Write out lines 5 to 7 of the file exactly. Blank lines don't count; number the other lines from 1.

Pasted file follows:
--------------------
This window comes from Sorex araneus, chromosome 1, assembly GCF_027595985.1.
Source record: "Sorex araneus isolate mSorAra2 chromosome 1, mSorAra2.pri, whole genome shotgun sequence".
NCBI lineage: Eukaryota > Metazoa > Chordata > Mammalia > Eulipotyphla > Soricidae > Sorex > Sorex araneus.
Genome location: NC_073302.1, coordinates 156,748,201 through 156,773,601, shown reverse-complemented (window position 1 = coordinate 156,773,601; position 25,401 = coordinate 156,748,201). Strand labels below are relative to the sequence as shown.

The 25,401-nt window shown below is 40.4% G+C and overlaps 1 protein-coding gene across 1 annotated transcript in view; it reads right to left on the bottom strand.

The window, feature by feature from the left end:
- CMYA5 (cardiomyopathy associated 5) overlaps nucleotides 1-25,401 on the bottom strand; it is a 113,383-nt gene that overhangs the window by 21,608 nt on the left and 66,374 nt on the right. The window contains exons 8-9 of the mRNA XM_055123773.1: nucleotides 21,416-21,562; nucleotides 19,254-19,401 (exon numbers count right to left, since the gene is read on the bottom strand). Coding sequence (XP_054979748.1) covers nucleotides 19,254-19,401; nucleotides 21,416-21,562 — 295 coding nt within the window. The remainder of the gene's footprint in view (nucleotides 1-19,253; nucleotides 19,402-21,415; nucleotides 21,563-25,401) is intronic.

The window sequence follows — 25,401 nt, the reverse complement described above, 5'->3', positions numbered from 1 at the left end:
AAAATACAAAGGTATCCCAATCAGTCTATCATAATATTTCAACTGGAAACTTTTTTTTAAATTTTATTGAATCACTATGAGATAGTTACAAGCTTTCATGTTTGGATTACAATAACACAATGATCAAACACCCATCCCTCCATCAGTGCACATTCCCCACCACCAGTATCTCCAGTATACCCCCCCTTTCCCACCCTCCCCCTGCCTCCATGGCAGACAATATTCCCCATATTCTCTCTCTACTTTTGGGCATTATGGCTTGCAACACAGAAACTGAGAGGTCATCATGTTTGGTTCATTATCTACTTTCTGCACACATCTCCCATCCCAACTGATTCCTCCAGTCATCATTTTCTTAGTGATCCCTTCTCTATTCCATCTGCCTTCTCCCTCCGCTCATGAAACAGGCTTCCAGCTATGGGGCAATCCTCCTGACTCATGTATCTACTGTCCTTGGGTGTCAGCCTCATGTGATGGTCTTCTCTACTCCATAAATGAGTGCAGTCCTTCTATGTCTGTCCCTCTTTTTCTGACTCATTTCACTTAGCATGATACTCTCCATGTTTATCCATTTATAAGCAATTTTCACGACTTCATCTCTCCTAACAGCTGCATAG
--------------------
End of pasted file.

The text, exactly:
The 25,401-nt window shown below is 40.4% G+C and overlaps 1 protein-coding gene across 1 annotated transcript in view; it reads right to left on the bottom strand.

The window, feature by feature from the left end:
- CMYA5 (cardiomyopathy associated 5) overlaps nucleotides 1-25,401 on the bottom strand; it is a 113,383-nt gene that overhangs the window by 21,608 nt on the left and 66,374 nt on the right. The window contains exons 8-9 of the mRNA XM_055123773.1: nucleotides 21,416-21,562; nucleotides 19,254-19,401 (exon numbers count right to left, since the gene is read on the bottom strand). Coding sequence (XP_054979748.1) covers nucleotides 19,254-19,401; nucleotides 21,416-21,562 — 295 coding nt within the window. The remainder of the gene's footprint in view (nucleotides 1-19,253; nucleotides 19,402-21,415; nucleotides 21,563-25,401) is intronic.